Gero A. Eaton is a contemporary artist, based in New York. At only seven years old, after being in the presence of the great masters of the past at the Metropolitan Musuem of Arts in New York, he understood that his destiny was to become an artist
Not surprisingly, during his years at the College The University at Buffalo, he felt a deep connection with the thought and style of the past. He understood that the art of the masters was and still is a timeless form of expression, able to stop the beauty of reality in physical moments such as paintings.
The artist, through his works, seeks an inner vulnerability able to grasp the primordial human instincts and to attract the attention of the unconscious. Today it is difficult to find art forms that speak through non-sensitive and concrete mechanisms, that address directly to the inner self.
Gero therefore tries to create an experience that involves the user, creating works that use color and shapes, to recreate images that evolve endlessly.
It drives people’s curiosity to immerse themselves without pretense or judgment, within a world without tangible boundaries.
An eye on the philosophy of the genius Kandinskij, that of the three-phase interaction between form, color and subject, in fact the firm head of his artistic philosophy.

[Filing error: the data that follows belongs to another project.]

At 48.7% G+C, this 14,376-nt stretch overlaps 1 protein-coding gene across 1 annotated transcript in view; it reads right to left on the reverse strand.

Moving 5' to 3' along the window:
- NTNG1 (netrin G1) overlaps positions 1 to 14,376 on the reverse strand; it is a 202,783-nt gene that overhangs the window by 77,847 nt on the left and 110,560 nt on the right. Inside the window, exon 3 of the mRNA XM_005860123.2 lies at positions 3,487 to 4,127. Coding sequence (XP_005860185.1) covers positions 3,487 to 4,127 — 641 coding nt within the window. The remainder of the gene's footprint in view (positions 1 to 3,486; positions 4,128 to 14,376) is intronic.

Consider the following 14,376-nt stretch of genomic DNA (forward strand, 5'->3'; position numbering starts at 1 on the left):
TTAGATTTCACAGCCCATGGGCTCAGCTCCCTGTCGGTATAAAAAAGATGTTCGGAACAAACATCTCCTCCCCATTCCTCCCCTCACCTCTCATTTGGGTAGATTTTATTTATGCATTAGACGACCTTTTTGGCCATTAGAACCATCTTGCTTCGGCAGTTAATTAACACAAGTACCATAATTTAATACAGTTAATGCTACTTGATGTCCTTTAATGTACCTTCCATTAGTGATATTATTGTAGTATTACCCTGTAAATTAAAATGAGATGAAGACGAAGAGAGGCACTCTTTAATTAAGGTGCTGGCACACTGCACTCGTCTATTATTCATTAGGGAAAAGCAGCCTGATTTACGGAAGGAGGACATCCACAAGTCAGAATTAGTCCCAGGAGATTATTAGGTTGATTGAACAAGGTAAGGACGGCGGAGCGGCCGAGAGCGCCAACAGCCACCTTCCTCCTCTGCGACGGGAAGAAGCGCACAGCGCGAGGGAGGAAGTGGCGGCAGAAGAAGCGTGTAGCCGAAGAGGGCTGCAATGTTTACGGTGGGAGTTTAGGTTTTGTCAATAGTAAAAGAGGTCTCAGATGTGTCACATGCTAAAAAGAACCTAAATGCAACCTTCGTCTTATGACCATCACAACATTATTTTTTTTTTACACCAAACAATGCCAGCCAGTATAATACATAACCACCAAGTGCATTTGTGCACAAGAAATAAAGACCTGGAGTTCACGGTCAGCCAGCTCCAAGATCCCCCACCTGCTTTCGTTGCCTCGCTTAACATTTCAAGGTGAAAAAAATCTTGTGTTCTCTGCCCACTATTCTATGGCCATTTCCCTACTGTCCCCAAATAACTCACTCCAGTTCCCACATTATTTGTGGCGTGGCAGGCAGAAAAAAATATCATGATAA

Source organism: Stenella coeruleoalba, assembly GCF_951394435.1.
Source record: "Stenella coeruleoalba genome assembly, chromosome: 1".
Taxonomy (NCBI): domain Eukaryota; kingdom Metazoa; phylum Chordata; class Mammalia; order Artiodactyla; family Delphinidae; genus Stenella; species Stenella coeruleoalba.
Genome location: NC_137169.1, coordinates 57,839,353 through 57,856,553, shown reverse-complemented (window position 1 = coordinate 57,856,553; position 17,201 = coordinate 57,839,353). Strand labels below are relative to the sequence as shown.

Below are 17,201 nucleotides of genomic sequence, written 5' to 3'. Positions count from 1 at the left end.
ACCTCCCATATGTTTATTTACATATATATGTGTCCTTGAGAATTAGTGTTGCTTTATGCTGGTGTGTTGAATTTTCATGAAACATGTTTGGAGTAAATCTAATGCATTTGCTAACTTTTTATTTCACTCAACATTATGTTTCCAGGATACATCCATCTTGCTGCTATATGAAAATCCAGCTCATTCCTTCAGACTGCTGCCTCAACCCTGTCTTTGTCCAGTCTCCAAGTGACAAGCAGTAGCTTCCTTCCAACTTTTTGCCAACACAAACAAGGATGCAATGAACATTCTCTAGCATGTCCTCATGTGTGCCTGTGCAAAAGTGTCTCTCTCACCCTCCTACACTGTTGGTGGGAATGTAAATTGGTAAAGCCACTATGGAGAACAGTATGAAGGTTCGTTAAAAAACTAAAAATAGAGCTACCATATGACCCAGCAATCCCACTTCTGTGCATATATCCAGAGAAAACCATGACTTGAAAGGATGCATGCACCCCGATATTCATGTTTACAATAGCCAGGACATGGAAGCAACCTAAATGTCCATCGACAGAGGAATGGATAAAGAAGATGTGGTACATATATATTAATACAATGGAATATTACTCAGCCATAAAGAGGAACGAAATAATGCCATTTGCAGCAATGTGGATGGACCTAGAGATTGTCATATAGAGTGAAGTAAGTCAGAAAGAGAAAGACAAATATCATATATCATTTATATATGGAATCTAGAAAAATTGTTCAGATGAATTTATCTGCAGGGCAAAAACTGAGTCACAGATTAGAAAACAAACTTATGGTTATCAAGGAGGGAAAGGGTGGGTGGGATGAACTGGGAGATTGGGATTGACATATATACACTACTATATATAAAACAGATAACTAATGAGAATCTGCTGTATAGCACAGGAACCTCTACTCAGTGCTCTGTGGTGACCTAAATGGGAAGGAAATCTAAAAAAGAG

The artist comes to the conclusion that this non-verbal language, which drives the minds of its users to suffocate with the imagination, can be translated into an infinite number of languages through the phenomenon of emoji.
These “images”, result of the technological evolution of language, become the voice of a movement that pushes human beings to find a form of universal communication.
Emoji is a form of direct, precise language and synthesis in an endless nuance of emotions.
Gero recognizes the need for a deep knowledge of the rules and artistic dogmas that make up the foundations of today’s reality, and only then can we recognize the possibility of being able to modify or break those same rules.
The artistic secession comes from a deep knowledge of its past, which develops in the search for a form of language that contextualizes in the <<hic et nunc>> or, “here and now”.